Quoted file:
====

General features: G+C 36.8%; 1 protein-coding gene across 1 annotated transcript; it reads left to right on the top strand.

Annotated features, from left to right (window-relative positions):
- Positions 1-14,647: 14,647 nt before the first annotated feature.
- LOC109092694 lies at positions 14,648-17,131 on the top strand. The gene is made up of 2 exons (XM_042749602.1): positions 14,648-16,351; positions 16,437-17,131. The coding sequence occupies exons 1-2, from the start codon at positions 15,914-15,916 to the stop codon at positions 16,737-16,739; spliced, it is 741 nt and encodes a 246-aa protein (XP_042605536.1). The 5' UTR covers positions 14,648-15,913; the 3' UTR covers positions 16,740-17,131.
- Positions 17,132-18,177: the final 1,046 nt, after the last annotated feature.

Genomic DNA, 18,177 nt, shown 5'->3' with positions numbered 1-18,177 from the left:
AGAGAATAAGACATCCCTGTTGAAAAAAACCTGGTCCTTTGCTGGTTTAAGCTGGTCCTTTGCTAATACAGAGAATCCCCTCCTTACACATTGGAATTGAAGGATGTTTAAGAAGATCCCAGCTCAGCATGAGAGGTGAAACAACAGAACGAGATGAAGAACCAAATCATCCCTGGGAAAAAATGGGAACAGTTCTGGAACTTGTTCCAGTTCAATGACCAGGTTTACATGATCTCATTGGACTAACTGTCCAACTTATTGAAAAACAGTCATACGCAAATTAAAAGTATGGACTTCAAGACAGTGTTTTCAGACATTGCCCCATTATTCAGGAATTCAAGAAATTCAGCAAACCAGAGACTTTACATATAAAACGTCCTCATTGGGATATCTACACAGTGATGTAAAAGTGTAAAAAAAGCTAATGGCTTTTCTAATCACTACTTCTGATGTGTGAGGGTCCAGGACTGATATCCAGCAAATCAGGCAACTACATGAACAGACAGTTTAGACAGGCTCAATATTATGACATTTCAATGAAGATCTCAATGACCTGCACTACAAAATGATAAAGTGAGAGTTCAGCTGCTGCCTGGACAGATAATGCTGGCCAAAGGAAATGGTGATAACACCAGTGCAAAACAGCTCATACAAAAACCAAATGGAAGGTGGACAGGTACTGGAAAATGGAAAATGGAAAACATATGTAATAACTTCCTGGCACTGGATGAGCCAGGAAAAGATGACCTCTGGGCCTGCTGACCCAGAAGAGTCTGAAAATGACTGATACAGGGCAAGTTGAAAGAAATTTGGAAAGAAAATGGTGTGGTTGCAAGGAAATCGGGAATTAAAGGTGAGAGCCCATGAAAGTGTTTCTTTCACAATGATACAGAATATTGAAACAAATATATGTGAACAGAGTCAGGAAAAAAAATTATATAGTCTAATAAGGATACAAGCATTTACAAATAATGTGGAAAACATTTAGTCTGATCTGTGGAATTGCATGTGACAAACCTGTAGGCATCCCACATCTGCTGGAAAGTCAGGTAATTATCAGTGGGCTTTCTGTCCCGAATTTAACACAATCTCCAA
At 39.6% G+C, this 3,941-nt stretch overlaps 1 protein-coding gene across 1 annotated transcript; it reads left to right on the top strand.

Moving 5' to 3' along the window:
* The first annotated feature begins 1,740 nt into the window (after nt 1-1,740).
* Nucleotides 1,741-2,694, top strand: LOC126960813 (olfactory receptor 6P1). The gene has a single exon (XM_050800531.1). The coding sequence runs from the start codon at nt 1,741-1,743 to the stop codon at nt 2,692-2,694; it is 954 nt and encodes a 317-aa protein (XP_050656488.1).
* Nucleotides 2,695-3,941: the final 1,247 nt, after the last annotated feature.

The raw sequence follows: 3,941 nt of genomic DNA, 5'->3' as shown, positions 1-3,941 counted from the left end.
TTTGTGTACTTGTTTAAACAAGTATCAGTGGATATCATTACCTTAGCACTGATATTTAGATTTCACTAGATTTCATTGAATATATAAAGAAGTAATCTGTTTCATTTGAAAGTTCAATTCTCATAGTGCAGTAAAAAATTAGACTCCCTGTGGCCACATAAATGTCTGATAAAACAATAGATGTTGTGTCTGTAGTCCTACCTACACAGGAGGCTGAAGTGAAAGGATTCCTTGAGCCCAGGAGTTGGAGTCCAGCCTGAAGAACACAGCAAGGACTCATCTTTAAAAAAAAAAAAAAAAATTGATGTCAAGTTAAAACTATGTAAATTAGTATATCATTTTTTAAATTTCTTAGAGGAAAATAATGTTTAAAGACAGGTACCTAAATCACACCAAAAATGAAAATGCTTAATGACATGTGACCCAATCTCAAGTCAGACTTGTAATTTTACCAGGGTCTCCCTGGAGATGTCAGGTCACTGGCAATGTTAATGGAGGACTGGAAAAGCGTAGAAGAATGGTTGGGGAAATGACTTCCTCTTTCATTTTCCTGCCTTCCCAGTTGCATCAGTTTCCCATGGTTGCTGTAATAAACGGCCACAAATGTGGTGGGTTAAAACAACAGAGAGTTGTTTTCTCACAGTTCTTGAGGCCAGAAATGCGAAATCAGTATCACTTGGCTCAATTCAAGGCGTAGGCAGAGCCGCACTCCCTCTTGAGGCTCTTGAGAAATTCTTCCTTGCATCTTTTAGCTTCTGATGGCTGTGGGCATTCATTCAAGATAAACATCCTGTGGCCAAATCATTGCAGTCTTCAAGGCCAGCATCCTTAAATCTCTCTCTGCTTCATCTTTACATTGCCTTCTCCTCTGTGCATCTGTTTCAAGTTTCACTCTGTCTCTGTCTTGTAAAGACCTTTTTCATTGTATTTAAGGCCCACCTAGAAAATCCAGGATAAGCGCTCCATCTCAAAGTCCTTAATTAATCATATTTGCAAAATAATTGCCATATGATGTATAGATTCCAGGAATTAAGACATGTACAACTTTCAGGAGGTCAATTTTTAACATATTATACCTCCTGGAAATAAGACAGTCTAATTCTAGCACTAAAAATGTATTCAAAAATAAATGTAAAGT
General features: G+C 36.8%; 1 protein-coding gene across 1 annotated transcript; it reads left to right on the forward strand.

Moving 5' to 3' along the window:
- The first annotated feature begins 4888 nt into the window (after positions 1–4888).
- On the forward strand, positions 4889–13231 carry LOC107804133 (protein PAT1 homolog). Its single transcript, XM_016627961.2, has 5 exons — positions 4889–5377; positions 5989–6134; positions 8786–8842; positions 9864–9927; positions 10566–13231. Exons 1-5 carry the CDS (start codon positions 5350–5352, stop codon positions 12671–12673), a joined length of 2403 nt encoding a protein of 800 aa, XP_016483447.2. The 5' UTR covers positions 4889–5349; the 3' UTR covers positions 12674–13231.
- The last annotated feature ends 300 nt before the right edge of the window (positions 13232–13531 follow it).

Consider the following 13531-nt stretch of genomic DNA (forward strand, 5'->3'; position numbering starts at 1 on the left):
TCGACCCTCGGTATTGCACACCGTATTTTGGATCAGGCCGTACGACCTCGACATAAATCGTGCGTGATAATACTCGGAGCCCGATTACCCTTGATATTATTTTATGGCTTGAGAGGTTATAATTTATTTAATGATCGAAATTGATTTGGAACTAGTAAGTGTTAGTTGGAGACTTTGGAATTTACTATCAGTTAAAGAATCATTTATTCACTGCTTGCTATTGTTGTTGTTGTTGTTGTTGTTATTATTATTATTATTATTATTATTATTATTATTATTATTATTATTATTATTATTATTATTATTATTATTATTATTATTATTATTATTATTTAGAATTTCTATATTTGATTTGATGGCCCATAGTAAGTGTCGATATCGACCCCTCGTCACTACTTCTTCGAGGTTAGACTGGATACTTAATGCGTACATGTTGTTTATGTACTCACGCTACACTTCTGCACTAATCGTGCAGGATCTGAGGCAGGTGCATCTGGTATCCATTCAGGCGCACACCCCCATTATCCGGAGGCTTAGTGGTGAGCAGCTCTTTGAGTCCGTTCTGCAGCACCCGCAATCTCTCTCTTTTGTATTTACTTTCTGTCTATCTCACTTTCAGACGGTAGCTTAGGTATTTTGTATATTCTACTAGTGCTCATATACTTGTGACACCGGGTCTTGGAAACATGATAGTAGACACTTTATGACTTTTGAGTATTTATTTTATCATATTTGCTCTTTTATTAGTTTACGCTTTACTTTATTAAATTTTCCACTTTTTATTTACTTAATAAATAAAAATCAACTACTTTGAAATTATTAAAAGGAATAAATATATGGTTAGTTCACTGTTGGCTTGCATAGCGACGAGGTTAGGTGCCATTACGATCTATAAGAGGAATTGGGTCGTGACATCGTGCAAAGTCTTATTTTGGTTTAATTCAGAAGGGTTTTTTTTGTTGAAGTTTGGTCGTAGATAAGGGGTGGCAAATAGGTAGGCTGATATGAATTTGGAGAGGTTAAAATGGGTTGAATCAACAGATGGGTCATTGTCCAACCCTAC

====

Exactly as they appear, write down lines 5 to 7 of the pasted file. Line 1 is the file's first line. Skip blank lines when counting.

- Positions 17,132-18,177: the final 1,046 nt, after the last annotated feature.

Genomic DNA, 18,177 nt, shown 5'->3' with positions numbered 1-18,177 from the left:
AGAGAATAAGACATCCCTGTTGAAAAAAACCTGGTCCTTTGCTGGTTTAAGCTGGTCCTTTGCTAATACAGAGAATCCCCTCCTTACACATTGGAATTGAAGGATGTTTAAGAAGATCCCAGCTCAGCATGAGAGGTGAAACAACAGAACGAGATGAAGAACCAAATCATCCCTGGGAAAAAATGGGAACAGTTCTGGAACTTGTTCCAGTTCAATGACCAGGTTTACATGATCTCATTGGACTAACTGTCCAACTTATTGAAAAACAGTCATACGCAAATTAAAAGTATGGACTTCAAGACAGTGTTTTCAGACATTGCCCCATTATTCAGGAATTCAAGAAATTCAGCAAACCAGAGACTTTACATATAAAACGTCCTCATTGGGATATCTACACAGTGATGTAAAAGTGTAAAAAAAGCTAATGGCTTTTCTAATCACTACTTCTGATGTGTGAGGGTCCAGGACTGATATCCAGCAAATCAGGCAACTACATGAACAGACAGTTTAGACAGGCTCAATATTATGACATTTCAATGAAGATCTCAATGACCTGCACTACAAAATGATAAAGTGAGAGTTCAGCTGCTGCCTGGACAGATAATGCTGGCCAAAGGAAATGGTGATAACACCAGTGCAAAACAGCTCATACAAAAACCAAATGGAAGGTGGACAGGTACTGGAAAATGGAAAATGGAAAACATATGTAATAACTTCCTGGCACTGGATGAGCCAGGAAAAGATGACCTCTGGGCCTGCTGACCCAGAAGAGTCTGAAAATGACTGATACAGGGCAAGTTGAAAGAAATTTGGAAAGAAAATGGTGTGGTTGCAAGGAAATCGGGAATTAAAGGTGAGAGCCCATGAAAGTGTTTCTTTCACAATGATACAGAATATTGAAACAAATATATGTGAACAGAGTCAGGAAAAAAAATTATATAGTCTAATAAGGATACAAGCATTTACAAATAATGTGGAAAACATTTAGTCTGATCTGTGGAATTGCATGTGACAAACCTGTAGGCATCCCACATCTGCTGGAAAGTCAGGTAATTATCAGTGGGCTTTCTGTCCCGAATTTAACACAATCTCCAA